Hurricane Irma could follow in Hugo’s deadly and destructive footsteps – Winston-Salem Journal

Posted: September 6, 2017 at 1:46 pm

GREENSBORO Another hurricane, and a Category 5 at that.

Unpredictable. Treacherous. Churning in the Atlantic, menacing the Southeast coast, threatening to ram ... some city yet to be determined.

Sound familiar? Bring back bad memories? Maybe of power outages and toppled oaks?

This week, all eyes are on Hurricane Irma, a monstrous windmaker that most likely will strike Florida on Sunday or Monday.

But 28 years ago this month, Winston-Salem, along with the rest of central North Carolina, was fixated on an eerily similar beast:

Hurricane Hugo.

The two storms have much in common at least at this point in their long, slow marches to landfall.

Hugo in 1989, like Irma in 2017, spent some time at Category 5.

Both storms took a similar path from the coast of Africa toward the Dominican Republic.

But thats where Hugo took a decidedly northwestern turn, making landfall Friday, Sept. 22, as a Category 4 near Charleston, S.C. The storm killed 29 people in the state, making it one of the worst disasters of the 20th century.

As bad as that was, it could have been worse. Early warnings allowed 350,000 people to evacuate the South Carolina coast safely.

The storm headed for Charlotte, then sped into the Triad as a mere tropical storm.

We were spared the worst of Hugo, which, as Staff Writer Taft Wireback wrote for the Sept. 23 edition of the News & Record in Greensboro, could have been shortened to Hu because most of its go went somewhere else.

About 51,000 residences lost electricity in Winston-Salem, Greensboro, High Point, where tree after tree downed power lines. The wind gusted to 51 mph just before 7 a.m. at Piedmont Triad International Airport.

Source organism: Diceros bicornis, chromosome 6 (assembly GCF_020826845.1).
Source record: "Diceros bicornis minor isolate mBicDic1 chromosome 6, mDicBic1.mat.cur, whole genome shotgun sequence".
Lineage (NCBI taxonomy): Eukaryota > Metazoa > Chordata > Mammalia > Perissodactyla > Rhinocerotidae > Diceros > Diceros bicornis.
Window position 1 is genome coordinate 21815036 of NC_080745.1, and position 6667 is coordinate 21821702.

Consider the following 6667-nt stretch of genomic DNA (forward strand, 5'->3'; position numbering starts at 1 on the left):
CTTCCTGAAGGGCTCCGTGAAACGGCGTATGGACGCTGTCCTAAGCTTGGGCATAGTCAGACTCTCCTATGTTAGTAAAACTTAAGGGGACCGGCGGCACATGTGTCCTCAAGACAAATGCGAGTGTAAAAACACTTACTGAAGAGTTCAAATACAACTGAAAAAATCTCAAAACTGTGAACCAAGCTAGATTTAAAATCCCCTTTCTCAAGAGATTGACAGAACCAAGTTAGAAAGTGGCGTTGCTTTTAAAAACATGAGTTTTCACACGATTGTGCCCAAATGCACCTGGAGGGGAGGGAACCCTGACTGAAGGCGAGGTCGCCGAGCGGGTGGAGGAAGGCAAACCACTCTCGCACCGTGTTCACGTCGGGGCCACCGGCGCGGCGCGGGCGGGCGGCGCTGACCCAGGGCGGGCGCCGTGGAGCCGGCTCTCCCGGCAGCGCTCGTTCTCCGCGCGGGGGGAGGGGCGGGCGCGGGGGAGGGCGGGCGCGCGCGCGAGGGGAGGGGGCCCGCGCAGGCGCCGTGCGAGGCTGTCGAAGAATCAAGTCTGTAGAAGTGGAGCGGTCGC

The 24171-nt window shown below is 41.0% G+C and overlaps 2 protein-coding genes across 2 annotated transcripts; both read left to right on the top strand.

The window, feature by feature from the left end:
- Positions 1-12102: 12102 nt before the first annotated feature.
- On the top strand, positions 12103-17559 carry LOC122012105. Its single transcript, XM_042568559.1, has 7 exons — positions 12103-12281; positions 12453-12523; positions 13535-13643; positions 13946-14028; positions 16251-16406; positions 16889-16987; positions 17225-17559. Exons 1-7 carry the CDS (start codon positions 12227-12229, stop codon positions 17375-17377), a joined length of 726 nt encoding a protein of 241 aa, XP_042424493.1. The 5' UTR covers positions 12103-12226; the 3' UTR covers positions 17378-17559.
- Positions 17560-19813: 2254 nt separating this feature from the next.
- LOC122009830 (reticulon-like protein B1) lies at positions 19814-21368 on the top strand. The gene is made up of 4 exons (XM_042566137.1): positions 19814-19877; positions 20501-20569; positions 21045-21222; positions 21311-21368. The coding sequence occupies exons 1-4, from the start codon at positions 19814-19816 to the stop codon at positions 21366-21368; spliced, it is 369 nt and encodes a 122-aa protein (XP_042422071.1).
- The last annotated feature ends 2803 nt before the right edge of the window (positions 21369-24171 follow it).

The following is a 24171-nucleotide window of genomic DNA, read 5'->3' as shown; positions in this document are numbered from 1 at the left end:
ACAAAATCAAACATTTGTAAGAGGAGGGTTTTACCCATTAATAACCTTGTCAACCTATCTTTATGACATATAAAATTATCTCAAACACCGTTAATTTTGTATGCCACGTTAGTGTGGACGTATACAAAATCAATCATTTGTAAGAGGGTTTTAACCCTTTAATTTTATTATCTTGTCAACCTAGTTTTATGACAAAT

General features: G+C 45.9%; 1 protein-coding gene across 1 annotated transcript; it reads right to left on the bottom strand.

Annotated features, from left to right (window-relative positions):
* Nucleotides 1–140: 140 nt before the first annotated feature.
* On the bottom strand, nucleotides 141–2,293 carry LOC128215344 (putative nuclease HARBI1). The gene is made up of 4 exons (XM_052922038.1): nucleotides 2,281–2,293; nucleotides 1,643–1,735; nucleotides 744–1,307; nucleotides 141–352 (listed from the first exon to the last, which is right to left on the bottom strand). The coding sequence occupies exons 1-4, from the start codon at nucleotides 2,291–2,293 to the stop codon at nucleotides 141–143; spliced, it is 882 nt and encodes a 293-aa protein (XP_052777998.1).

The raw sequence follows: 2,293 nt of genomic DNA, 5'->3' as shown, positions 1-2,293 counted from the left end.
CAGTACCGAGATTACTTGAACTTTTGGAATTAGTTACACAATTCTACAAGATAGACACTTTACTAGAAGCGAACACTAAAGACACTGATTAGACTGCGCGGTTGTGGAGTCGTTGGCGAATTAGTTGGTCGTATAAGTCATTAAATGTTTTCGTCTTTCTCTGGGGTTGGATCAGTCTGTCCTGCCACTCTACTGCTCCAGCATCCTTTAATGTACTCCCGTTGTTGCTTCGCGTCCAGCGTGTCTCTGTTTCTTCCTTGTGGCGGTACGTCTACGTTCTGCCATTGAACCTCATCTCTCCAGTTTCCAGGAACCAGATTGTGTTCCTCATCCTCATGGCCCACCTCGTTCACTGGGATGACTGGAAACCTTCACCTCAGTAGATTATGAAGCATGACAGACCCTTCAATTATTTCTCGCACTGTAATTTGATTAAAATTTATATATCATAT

In Charlotte and parts of the western Piedmont, wind rather than rain did the bulk of the damage.

Then-Charlotte Mayor Sue Myrick declared a state of emergency, with about one-quarter of Mecklenburg County residents losing power.

Damage from Hugo cost roughly $10 billion in South Carolina and $725 million in North Carolina.

Irma could still follow in Hugos path, closing in on the Carolinas instead of barreling due west toward Miami, as forecasters expect.

If not, then maybe Tropical Storm Jose will.

Its following right behind Irma, bound for ... somewhere.

Contact Margaret Moffett at 336-373-7031 and follow @MargaretMoffett on Twitter.

Contact Margaret Moffett at 336-373-7031 and follow @MargaretMoffett on Twitter.

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Hurricane Irma could follow in Hugo's deadly and destructive footsteps - Winston-Salem Journal

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